School isn’t easy, and when children and teens are struggling at home, they have it even tougher at school. While many children have plenty to eat, warm beds to sleep in, and clean clothes to wear each day, many others don’t.
One principal noticed that some of the students at his school in Newark, New Jersey, were being bullied because they had on dirty clothes.
Principal Akbar Cook even watched as a teen girl refused to have her bag searched and put up a fight when the police were called. He explained:
“The police later told me she had dirty clothes in her bag because she was homeless and didn’t want anyone to know. She was fighting for her pride.”
He knew he needed to do something to help these kids.
While he couldn’t save them from their situations, he could help them manage their lives better and deal with the obstacles they were facing. He decided to put a free laundry room in the school.
The kids can use the laundry room to wash their own clothes. This way, they can be clean even if they don’t have a washer or dryer at home or a home at all. It’s making a huge difference in the lives of these students. One student talked about the bullying, saying:
“I’ve seen a few kids in the back of the class talk about one of the people in front of the class and how they smelled and how their clothes looked dirty.”
Cook had heard kids talking and even seen them tag other kids on social media, bullying them online and making fun of them for wearing dirty clothes or smelling bad.
He suspended the bullies and then got the idea for the laundry room. He also found out that the reason 85 percent of kids miss school is because of bullying. He added:
“These are kids, good kids who want to learn, that are missing three to five days a month because they were being bullied because they were dirty. I even changed the school uniform to darker colors so they could go more days without cleaning them, but even with that, students were struggling to have them look clean enough to attend.”
Once people started learning about the laundry room, they wanted to help.
The school received a lot of donations and even opened an Amazon Wish List where people can donate the items they need or want.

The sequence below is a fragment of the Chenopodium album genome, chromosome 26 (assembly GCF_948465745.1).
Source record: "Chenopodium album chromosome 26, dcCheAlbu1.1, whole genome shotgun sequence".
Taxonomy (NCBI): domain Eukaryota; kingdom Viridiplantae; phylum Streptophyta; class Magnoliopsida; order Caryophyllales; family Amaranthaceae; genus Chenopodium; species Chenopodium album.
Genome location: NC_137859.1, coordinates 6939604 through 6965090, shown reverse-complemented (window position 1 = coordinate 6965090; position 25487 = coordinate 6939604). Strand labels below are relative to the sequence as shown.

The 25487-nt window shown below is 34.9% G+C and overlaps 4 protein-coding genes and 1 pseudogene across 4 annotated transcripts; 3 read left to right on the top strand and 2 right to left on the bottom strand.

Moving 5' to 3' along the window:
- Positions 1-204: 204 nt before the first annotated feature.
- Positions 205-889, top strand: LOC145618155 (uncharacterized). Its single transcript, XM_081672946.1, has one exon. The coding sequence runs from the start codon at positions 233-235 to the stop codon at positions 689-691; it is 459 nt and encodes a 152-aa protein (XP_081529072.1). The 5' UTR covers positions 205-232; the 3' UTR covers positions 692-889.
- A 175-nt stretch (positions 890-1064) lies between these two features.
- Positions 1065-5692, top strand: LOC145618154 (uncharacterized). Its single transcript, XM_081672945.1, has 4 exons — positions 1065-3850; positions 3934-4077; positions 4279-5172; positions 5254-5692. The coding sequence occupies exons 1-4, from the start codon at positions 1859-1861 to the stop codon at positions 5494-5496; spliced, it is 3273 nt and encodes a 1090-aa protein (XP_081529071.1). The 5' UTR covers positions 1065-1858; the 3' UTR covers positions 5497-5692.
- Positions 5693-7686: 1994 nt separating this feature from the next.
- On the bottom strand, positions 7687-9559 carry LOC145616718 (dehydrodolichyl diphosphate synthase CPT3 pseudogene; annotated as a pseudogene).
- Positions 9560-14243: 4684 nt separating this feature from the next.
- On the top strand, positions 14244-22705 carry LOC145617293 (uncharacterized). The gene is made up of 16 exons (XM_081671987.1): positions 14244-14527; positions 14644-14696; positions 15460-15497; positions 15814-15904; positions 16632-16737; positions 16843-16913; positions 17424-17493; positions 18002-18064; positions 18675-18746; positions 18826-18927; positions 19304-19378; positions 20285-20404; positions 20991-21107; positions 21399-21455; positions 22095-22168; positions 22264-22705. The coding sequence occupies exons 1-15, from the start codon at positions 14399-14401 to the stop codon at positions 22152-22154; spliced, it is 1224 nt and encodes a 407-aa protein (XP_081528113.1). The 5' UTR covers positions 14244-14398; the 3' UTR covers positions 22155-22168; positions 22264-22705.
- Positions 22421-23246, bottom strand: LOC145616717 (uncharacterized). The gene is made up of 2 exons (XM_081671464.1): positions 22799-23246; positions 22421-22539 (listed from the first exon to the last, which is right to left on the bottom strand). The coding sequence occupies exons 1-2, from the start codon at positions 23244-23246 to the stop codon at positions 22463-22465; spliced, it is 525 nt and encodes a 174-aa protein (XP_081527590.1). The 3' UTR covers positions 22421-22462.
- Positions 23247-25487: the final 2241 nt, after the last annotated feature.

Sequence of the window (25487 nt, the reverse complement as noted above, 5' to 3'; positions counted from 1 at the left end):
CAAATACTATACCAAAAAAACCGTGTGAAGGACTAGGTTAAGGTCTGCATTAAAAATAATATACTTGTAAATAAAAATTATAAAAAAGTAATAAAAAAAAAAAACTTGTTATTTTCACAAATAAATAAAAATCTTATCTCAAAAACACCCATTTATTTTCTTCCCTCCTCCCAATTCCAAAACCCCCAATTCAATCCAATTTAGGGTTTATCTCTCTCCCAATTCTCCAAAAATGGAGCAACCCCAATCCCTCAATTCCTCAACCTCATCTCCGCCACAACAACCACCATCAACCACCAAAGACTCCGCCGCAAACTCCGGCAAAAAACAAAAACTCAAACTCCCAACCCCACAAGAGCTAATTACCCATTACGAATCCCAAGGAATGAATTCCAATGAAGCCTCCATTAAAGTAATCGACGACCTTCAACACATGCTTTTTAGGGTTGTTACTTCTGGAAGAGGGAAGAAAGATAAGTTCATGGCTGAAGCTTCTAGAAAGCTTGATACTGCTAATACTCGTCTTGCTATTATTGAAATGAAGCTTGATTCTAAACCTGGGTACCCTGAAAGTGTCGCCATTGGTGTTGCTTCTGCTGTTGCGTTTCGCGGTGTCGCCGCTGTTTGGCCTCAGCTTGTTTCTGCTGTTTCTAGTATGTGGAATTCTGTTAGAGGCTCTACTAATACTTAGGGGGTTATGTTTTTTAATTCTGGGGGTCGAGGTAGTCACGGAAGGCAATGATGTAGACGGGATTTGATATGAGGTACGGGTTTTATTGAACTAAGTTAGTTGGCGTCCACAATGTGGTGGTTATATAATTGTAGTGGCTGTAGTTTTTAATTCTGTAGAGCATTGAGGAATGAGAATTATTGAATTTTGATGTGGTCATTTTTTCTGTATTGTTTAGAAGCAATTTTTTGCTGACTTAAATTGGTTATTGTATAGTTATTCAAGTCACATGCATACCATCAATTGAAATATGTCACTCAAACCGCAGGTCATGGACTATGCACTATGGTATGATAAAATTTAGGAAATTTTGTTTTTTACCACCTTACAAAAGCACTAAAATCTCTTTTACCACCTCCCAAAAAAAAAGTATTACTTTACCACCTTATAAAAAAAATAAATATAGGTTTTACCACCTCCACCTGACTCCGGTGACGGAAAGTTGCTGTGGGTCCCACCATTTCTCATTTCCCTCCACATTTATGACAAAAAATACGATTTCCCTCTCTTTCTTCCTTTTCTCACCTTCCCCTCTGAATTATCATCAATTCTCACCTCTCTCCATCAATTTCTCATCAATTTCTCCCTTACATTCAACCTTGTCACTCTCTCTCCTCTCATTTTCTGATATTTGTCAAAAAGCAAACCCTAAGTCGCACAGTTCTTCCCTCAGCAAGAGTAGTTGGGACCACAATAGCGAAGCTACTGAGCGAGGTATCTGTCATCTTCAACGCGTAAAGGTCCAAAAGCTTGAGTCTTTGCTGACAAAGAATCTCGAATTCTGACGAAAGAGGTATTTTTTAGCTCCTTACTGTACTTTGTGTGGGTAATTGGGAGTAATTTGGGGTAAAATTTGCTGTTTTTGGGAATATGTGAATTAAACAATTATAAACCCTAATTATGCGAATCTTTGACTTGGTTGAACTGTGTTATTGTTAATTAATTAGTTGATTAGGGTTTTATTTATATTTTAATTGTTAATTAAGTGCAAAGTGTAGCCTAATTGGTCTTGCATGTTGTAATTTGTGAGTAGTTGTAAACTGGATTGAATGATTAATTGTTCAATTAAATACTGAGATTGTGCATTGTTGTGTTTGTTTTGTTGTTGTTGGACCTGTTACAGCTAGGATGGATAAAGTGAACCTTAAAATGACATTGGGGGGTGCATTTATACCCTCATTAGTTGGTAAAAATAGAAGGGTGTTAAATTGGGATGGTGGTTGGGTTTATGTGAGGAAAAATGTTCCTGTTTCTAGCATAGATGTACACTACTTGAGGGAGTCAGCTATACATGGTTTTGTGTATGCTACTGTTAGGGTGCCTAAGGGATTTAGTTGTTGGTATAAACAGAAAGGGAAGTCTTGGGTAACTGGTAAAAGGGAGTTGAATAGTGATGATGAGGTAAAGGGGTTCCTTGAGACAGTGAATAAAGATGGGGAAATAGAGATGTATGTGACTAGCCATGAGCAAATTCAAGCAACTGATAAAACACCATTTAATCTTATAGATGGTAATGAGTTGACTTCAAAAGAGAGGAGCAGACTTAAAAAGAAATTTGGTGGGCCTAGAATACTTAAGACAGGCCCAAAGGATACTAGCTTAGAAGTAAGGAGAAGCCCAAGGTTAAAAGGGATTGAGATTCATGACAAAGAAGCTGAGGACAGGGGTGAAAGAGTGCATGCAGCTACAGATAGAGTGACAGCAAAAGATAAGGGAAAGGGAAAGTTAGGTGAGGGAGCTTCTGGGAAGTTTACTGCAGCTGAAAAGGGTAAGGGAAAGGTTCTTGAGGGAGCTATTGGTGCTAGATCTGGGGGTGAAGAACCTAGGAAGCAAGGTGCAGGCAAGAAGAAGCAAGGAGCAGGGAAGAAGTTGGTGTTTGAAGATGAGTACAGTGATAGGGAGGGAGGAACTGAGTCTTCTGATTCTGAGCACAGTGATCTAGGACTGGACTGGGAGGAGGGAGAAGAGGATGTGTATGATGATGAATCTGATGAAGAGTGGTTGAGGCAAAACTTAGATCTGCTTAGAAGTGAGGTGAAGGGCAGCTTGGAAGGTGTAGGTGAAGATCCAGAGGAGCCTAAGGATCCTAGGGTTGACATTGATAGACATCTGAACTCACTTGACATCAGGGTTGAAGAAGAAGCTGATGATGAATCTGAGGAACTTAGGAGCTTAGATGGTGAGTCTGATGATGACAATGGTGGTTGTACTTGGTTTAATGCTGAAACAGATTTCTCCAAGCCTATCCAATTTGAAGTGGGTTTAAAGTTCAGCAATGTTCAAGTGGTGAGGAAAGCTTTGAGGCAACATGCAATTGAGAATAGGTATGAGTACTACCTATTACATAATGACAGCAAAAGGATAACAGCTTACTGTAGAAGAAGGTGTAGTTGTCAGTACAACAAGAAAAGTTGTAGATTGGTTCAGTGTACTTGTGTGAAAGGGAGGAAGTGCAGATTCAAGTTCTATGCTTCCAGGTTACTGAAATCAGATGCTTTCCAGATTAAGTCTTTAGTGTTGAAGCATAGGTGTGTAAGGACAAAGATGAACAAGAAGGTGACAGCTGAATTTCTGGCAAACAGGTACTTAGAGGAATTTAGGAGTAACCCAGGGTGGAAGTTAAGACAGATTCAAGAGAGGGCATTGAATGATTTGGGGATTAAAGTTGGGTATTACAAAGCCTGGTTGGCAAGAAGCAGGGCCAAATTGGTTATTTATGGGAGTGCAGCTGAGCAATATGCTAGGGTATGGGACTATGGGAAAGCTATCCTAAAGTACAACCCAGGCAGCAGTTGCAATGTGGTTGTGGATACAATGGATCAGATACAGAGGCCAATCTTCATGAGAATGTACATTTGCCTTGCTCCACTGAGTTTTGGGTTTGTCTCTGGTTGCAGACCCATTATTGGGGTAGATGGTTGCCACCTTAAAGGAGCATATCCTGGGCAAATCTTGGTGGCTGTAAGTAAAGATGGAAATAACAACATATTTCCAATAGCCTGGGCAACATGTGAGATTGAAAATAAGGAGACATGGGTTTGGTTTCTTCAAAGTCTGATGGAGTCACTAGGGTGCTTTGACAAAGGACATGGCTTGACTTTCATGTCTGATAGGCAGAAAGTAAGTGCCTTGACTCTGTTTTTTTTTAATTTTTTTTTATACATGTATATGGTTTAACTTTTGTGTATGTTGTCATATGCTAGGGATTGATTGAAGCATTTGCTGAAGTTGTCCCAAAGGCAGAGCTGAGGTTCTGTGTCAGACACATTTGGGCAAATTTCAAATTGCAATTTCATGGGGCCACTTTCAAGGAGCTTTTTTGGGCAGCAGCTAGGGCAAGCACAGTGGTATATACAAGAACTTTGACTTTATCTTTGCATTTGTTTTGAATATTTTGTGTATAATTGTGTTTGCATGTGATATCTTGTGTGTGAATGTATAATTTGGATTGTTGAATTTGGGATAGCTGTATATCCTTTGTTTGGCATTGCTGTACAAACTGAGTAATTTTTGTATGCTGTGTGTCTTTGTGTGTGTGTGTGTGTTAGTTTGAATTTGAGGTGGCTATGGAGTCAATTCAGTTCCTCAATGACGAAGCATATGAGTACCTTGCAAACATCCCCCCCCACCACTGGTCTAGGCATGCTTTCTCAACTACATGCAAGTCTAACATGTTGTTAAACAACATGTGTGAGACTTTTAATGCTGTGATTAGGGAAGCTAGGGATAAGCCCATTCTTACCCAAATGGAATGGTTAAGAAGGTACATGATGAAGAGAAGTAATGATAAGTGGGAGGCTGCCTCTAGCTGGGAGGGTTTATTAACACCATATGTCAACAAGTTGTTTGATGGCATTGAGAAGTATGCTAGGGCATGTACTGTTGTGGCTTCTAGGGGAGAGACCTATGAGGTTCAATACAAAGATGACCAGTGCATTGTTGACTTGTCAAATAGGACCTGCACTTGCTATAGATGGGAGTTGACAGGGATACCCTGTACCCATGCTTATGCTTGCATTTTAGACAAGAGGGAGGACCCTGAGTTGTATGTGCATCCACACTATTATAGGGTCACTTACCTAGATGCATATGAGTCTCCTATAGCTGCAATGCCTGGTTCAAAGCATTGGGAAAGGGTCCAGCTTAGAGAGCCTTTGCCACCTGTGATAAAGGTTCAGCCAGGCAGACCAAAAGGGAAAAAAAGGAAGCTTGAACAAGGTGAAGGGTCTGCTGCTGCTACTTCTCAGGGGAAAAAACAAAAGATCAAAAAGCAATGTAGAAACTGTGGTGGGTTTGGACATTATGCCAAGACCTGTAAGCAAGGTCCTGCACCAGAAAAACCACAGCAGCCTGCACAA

Nicole Daniel, the school’s operating assistant, said:
“As the story has spread, we have been receiving packages of detergent at the school and through our Amazon Wish List page.”
Daniel has helped students with their hygiene in the past.
When students would complain of bullying or problems with their clothes, she would do the best she could. It wasn’t always easy, but she found a way to help the students feel better about themselves. She said:
“Many times, the students may come in because they’re embarrassed, they don’t look the same, somebody’s complaining about a body odor. I would say, ‘OK, baby, then we’re going to have to do it the old way.’ We have soap, we have water. But now with this laundry room, we don’t have to do that.”
While this is just one of many struggles that these students deal with, they still face many others.
Still, Cook hopes that he can help build up the confidence in these kids and teach them to persevere. The laundry room doesn’t solve their problems, but it gives them a way to deal with them. For most of them, that is all they need. They aren’t looking for a handout, just some help. Cook added:
“We are trying to teach them to navigate their pride. My kids are fighters – they just need good ways to fight for themselves, and then take pride in what they can do.”
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